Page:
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Emerging strategies for exploiting cannabinoid receptor agonists as medicines.

Abstract

Medicines that activate cannabinoid CB(1) and CB(2) receptor are already in the clinic. These are Cesamet (nabilone), Marinol (dronabinol; Delta(9)-tetrahydrocannabinol) and Sativex (Delta(9)-tetrahydrocannabinol with cannabidiol). The first two of these medicines can be prescribed to reduce chemotherapy-induced nausea and vomiting. Marinol can also be prescribed to stimulate appetite, while Sativex is prescribed for the symptomatic relief of neuropathic pain in adults with multiple sclerosis and as an adjunctive analgesic treatment for adult patients with advanced cancer. One challenge now is to identify additional therapeutic targets for cannabinoid receptor agonists, and a number of potential clinical applications for such agonists are mentioned in this review. A second challenge is to develop strategies that will improve the efficacy and/or the benefit-to-risk ratio of a cannabinoid receptor agonist. This review focuses on five strategies that have the potential to meet either or both of these objectives. These are strategies that involve: (i) targeting cannabinoid receptors located outside the blood-brain barrier; (ii) targeting cannabinoid receptors expressed by a particular tissue; (iii) targeting up-regulated cannabinoid receptors; (iv) targeting cannabinoid CB(2) receptors; or (v) 'multi-targeting'. Preclinical data that justify additional research directed at evaluating the clinical importance of each of these strategies are also discussed.

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  • Authors+Show Affiliations

    Institute of Medical Sciences, University of Aberdeen, Foresterhill, UK. rgp@abdn.ac.uk

    Source

    British journal of pharmacology 156:3 2009 Feb pg 397-411

    MeSH

    Blood-Brain Barrier
    Cannabidiol
    Dronabinol
    Drug Combinations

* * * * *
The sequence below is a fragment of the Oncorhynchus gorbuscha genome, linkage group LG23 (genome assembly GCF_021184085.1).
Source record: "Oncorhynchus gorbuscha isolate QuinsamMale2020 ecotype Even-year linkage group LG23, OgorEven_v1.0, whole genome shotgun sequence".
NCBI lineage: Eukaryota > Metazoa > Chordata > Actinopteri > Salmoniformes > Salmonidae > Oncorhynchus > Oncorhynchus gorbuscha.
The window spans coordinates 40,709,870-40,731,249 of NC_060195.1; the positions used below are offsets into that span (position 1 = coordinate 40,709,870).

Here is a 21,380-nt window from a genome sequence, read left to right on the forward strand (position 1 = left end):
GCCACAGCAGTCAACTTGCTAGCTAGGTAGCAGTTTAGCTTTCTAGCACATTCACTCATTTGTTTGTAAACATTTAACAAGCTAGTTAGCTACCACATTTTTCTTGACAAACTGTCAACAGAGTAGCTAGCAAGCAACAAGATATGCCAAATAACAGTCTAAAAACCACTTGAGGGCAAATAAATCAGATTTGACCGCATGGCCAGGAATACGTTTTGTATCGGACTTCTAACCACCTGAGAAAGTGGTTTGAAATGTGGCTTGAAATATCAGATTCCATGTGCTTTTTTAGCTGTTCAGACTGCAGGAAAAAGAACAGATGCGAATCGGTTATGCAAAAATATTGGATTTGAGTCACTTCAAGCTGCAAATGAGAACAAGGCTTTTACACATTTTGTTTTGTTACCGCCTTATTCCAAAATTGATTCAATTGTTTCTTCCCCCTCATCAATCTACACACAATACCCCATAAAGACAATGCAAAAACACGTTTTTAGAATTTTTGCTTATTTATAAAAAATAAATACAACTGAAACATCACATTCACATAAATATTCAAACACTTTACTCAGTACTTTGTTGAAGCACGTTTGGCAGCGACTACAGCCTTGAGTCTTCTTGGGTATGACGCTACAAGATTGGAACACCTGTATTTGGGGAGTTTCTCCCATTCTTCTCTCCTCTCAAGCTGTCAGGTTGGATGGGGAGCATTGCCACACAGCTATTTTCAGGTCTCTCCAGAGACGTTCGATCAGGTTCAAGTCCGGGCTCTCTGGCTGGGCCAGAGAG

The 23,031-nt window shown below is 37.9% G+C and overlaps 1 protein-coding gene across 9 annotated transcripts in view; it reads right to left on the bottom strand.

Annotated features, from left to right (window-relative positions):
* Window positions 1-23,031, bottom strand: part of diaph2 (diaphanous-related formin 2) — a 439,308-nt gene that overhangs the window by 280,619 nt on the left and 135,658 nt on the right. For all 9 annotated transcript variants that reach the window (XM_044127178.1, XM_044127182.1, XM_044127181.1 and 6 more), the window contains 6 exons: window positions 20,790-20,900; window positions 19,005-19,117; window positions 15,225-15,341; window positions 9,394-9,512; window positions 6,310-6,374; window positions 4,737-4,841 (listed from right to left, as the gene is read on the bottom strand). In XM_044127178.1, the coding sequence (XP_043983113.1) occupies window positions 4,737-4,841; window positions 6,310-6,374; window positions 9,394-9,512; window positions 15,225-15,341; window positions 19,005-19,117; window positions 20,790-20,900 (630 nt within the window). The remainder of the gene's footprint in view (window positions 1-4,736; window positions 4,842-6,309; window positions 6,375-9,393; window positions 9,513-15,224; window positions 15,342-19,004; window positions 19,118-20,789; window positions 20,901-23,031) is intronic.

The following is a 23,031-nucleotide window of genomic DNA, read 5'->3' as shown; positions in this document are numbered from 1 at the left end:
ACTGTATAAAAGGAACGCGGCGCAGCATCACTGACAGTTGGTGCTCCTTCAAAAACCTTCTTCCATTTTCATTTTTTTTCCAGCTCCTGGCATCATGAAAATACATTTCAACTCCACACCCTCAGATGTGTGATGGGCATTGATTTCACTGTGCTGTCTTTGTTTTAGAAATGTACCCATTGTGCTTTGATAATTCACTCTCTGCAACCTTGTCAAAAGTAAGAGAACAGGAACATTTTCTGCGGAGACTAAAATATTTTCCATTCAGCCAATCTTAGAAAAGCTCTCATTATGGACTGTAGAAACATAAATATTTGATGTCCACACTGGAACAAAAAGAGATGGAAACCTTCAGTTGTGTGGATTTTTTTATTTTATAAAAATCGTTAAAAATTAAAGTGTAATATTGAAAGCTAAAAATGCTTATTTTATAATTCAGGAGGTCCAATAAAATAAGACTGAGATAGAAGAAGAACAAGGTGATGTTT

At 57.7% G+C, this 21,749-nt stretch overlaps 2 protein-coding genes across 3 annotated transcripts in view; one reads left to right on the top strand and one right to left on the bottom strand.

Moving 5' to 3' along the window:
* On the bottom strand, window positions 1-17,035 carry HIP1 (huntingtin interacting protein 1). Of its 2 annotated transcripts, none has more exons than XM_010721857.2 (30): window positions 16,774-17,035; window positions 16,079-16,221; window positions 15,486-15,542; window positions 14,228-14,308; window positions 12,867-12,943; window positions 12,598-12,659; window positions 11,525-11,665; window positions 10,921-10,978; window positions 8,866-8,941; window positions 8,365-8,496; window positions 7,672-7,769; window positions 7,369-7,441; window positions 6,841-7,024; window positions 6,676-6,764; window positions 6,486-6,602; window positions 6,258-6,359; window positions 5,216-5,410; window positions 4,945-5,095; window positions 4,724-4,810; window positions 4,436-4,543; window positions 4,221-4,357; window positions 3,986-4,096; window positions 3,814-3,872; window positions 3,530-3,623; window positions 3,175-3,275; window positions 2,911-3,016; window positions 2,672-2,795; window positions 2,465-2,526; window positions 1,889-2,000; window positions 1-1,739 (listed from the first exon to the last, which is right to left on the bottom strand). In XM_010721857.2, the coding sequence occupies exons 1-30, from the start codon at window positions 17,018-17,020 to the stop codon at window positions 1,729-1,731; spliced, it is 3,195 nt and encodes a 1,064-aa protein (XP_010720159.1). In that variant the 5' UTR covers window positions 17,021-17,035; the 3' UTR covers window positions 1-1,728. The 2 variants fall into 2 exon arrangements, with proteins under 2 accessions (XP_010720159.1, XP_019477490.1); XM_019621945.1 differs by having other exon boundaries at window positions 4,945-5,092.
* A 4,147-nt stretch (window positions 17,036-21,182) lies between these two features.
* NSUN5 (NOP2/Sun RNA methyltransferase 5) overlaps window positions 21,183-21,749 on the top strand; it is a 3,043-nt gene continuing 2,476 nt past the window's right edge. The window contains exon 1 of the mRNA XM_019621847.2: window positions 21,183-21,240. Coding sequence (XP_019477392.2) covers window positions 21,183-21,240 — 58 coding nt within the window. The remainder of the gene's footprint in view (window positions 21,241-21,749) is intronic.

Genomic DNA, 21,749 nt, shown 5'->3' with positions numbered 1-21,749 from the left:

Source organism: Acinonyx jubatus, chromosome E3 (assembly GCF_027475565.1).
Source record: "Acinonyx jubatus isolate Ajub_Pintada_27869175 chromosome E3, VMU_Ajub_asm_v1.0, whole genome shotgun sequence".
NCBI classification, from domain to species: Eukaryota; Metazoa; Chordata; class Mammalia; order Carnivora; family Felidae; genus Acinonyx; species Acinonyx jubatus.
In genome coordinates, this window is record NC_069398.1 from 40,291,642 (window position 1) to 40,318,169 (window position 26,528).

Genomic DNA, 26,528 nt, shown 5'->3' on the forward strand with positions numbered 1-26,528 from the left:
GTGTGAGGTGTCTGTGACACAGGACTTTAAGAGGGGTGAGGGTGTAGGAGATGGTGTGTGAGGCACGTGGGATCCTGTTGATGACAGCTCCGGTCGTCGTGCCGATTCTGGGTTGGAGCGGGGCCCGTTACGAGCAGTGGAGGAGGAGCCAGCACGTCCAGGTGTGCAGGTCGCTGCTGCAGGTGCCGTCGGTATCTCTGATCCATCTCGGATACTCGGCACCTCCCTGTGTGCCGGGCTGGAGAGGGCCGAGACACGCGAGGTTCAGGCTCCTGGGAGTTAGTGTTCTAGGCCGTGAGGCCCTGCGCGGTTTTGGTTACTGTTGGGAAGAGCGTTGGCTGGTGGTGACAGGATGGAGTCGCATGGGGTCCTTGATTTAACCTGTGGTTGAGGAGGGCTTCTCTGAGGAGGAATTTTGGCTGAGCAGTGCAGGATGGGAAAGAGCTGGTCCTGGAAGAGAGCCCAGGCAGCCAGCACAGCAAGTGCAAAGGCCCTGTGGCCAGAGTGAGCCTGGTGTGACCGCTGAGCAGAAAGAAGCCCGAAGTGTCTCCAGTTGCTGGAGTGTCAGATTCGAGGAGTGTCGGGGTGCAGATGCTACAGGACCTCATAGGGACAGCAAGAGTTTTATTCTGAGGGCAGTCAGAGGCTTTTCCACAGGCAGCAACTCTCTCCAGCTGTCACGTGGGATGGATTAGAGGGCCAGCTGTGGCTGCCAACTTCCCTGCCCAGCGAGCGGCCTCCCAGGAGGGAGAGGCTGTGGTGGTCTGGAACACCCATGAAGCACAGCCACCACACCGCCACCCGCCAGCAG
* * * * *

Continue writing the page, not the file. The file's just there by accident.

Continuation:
Drug Interactions
    Humans
    Ligands
    Plant Extracts
    Receptor, Cannabinoid, CB1
    Receptor, Cannabinoid, CB2

    Pub Type(s)

    Journal Article
    Research Support, N.I.H., Extramural
    Research Support, Non-U.S. Gov't
    Review

    Language

    eng

    PubMed ID

    19226257

    Citation

    Pertwee, Roger G.. "Emerging Strategies for Exploiting Cannabinoid Receptor Agonists as Medicines." British Journal of Pharmacology, vol. 156, no. 3, 2009, pp. 397-411.
    Pertwee RG. Emerging strategies for exploiting cannabinoid receptor agonists as medicines. Br J Pharmacol. 2009;156(3):397-411.
    Pertwee, R. G. (2009). Emerging strategies for exploiting cannabinoid receptor agonists as medicines. British Journal of Pharmacology, 156(3), pp. 397-411. doi:10.1111/j.1476-5381.2008.00048.x.
    Pertwee RG. Emerging Strategies for Exploiting Cannabinoid Receptor Agonists as Medicines. Br J Pharmacol. 2009;156(3):397-411. PubMed PMID: 19226257.
    * Article titles in AMA citation format should be in sentence-case
    TY - JOUR T1 - Emerging strategies for exploiting cannabinoid receptor agonists as medicines. A1 - Pertwee,Roger G, PY - 2009/2/20/entrez PY - 2009/2/20/pubmed PY - 2009/5/9/medline SP - 397 EP - 411 JF - British journal of pharmacology JO - Br. J. Pharmacol. VL - 156 IS - 3 N2 - Medicines that activate cannabinoid CB(1) and CB(2) receptor are already in the clinic. These are Cesamet (nabilone), Marinol (dronabinol; Delta(9)-tetrahydrocannabinol) and Sativex (Delta(9)-tetrahydrocannabinol with cannabidiol). The first two of these medicines can be prescribed to reduce chemotherapy-induced nausea and vomiting. Marinol can also be prescribed to stimulate appetite, while Sativex is prescribed for the symptomatic relief of neuropathic pain in adults with multiple sclerosis and as an adjunctive analgesic treatment for adult patients with advanced cancer. One challenge now is to identify additional therapeutic targets for cannabinoid receptor agonists, and a number of potential clinical applications for such agonists are mentioned in this review. A second challenge is to develop strategies that will improve the efficacy and/or the benefit-to-risk ratio of a cannabinoid receptor agonist. This review focuses on five strategies that have the potential to meet either or both of these objectives. These are strategies that involve: (i) targeting cannabinoid receptors located outside the blood-brain barrier; (ii) targeting cannabinoid receptors expressed by a particular tissue; (iii) targeting up-regulated cannabinoid receptors; (iv) targeting cannabinoid CB(2) receptors; or (v) 'multi-targeting'. Preclinical data that justify additional research directed at evaluating the clinical importance of each of these strategies are also discussed. SN - 1476-5381 UR - https://www.unboundmedicine.com/medline/citation/19226257/Emerging_strategies_for_exploiting_cannabinoid_receptor_agonists_as_medicines_ L2 - https://doi.org/10.1111/j.1476-5381.2008.00048.x DB - PRIME DP - Unbound Medicine ER -